Romania fulfills renewable energy drive

Romania fulfills renewable energy drive

Apr 7, 2010 - Xinhua

Romania may not be a leader in meeting the European Union's targets for renewable energy consumption but it does boast two of the biggest initiatives.

It has the biggest onshore wind farm in Europe under construction and the biggest bio-ethanol producing factory in southeastern Europe up and running.

Romania is well-endowed with wind energy, with an authorized capacity of 2,000 megawatts and the potential to generate 14,000 MW. However, the production capacity currently is only 20 MW, according to the Romanian National Institute for the Study of Energy Resources (IRE).

This significant potential undoubtedly deserves effective exploration and that is happening with Europe's biggest onshore wind farm under construction near the Romanian city of Constanta by Czech state-run energy group CEZ.

It will have a total capacity of 600 MW sustained by 240 turbines.

In addition to the wind farm, Romania can also be proud of its brand new bio-ethanol factory, which was opened in October 2009 in Zimnicea.

The biggest in southeastern Europe, the factory was an 82 million euro investment. It produces bio-ethanol from cereal, maize, wheat and potatoes. The factory plans an annual production of 80,000 tons to 100,000 tons, or about 275 tons per day.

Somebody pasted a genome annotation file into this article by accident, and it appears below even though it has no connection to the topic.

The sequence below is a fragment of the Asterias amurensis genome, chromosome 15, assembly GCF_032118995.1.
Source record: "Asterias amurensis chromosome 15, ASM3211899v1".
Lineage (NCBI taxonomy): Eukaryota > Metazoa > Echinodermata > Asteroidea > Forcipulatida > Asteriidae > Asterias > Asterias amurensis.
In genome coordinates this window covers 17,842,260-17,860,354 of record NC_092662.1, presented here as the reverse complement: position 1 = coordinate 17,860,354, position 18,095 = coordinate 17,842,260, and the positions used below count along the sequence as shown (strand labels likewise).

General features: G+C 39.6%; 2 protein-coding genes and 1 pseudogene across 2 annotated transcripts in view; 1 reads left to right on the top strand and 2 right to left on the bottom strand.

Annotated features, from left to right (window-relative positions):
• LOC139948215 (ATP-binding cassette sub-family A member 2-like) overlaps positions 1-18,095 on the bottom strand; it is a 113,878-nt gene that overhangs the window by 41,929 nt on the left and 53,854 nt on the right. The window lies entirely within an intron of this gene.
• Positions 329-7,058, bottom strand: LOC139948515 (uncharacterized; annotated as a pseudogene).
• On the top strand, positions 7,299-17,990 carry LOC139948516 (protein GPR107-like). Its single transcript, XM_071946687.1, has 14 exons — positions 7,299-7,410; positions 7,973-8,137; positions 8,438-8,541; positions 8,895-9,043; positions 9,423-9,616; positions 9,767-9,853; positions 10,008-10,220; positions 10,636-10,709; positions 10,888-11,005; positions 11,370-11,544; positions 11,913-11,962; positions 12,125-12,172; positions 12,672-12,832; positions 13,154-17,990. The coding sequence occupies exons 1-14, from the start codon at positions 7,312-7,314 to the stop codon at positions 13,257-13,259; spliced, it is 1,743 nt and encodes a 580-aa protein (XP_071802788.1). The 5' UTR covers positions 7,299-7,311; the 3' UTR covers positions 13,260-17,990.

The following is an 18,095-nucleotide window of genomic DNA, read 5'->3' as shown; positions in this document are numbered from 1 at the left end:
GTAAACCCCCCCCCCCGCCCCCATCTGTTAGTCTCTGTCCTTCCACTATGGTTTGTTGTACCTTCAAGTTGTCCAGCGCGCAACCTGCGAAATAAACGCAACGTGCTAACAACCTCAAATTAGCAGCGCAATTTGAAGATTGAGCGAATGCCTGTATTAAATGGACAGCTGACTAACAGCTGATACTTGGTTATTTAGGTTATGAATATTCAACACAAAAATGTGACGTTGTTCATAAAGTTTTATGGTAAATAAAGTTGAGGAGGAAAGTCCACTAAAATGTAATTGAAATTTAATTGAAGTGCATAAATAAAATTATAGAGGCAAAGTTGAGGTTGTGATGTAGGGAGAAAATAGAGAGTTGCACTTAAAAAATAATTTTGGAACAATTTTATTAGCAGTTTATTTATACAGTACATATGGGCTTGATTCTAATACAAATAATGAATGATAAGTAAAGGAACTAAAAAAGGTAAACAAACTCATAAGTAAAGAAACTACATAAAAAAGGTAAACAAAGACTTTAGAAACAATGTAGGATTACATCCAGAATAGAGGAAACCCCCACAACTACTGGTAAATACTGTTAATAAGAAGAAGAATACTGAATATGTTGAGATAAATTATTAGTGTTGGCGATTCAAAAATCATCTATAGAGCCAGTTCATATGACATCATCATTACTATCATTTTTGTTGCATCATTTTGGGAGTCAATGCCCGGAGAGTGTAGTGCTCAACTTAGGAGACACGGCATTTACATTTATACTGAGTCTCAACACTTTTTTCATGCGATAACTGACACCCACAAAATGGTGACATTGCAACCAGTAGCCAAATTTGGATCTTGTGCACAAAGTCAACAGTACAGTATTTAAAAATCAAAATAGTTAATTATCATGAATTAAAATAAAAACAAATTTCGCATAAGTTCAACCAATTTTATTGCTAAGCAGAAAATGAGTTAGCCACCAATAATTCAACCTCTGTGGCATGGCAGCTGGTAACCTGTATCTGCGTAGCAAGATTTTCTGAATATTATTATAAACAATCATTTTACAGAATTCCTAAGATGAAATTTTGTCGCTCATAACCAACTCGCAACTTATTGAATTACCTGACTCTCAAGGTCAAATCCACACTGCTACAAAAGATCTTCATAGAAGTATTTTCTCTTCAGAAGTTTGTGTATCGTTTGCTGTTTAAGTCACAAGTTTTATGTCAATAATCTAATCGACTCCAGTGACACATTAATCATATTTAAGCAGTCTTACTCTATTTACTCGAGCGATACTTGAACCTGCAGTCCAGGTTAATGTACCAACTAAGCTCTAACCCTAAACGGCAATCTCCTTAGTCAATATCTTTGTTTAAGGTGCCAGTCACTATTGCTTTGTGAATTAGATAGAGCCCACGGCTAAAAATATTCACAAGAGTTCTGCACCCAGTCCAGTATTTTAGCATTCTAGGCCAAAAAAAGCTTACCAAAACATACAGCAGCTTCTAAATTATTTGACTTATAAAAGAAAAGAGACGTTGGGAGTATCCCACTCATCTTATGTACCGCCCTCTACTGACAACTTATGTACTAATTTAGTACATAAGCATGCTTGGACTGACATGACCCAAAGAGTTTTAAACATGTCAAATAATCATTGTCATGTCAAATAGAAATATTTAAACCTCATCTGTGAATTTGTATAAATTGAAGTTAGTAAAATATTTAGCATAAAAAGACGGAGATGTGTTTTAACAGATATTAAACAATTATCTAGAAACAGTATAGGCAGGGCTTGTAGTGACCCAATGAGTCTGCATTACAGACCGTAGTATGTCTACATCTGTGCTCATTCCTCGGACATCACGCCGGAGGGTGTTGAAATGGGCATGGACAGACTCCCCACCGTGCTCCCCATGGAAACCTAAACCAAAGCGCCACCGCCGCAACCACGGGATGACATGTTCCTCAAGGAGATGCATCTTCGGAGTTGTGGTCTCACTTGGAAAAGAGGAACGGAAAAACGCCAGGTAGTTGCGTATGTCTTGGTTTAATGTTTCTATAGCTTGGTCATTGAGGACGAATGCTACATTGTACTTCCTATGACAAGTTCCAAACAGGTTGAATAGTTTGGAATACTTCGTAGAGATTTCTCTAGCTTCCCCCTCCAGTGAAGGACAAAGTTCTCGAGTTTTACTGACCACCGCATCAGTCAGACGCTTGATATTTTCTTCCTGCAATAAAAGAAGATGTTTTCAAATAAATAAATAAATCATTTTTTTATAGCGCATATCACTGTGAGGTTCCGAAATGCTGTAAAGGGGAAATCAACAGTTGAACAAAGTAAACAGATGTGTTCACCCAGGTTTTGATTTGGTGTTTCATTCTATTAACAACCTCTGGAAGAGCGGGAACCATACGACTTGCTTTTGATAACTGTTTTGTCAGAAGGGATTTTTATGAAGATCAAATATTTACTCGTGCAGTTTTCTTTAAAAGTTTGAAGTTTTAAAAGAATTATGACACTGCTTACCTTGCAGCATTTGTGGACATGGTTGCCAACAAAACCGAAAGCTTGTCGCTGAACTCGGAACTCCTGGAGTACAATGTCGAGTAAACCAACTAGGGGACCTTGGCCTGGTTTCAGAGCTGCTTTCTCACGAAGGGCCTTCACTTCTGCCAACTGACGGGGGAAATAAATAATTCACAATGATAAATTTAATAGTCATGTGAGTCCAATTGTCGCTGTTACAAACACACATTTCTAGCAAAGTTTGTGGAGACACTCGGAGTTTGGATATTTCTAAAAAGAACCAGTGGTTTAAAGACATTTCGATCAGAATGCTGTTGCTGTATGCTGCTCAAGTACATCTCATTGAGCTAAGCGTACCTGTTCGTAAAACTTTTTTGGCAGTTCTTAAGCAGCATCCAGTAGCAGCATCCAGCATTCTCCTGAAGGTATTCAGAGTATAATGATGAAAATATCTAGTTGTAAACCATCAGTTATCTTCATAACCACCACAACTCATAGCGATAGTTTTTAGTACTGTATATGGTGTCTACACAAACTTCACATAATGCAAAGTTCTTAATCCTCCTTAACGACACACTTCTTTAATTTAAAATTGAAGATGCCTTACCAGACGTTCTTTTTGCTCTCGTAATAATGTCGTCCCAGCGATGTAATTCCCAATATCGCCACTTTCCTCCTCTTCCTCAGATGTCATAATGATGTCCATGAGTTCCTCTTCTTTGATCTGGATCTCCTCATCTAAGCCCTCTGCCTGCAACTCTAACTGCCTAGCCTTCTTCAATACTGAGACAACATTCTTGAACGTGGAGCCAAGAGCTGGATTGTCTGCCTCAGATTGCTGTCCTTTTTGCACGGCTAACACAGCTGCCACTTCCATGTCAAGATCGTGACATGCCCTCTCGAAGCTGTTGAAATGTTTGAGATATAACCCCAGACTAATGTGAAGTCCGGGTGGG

According to a directive by the EU in 2001, EU member states are required to increase the share of renewable energy use to 12 percent of their energy consumption by 2010. In 2008, EU leaders agreed that 10 percent of transport fuels should come from renewable sources such as biofuels by 2020.

Statistics show that Romania's annual fuel consumption totals about 5 million tons. To abide by EU's directives, Romania will need around 350 million liters bio-ethanol each year, meaning 1 million liters should be produced daily to cover domestic needs.

A study by SC Zecasin SA showed Romania's bio-energy potential had been estimated to be equivalent to 7,594,000 tons fuel per year.

About 45 percent of the Romanian population reside in rural areas and engage in agricultural jobs and the country's arable land is estimated at 15 million hectares, of which a large amount remains uncultivated. Given these facts, the opportunities for green technologies are obvious in Romania.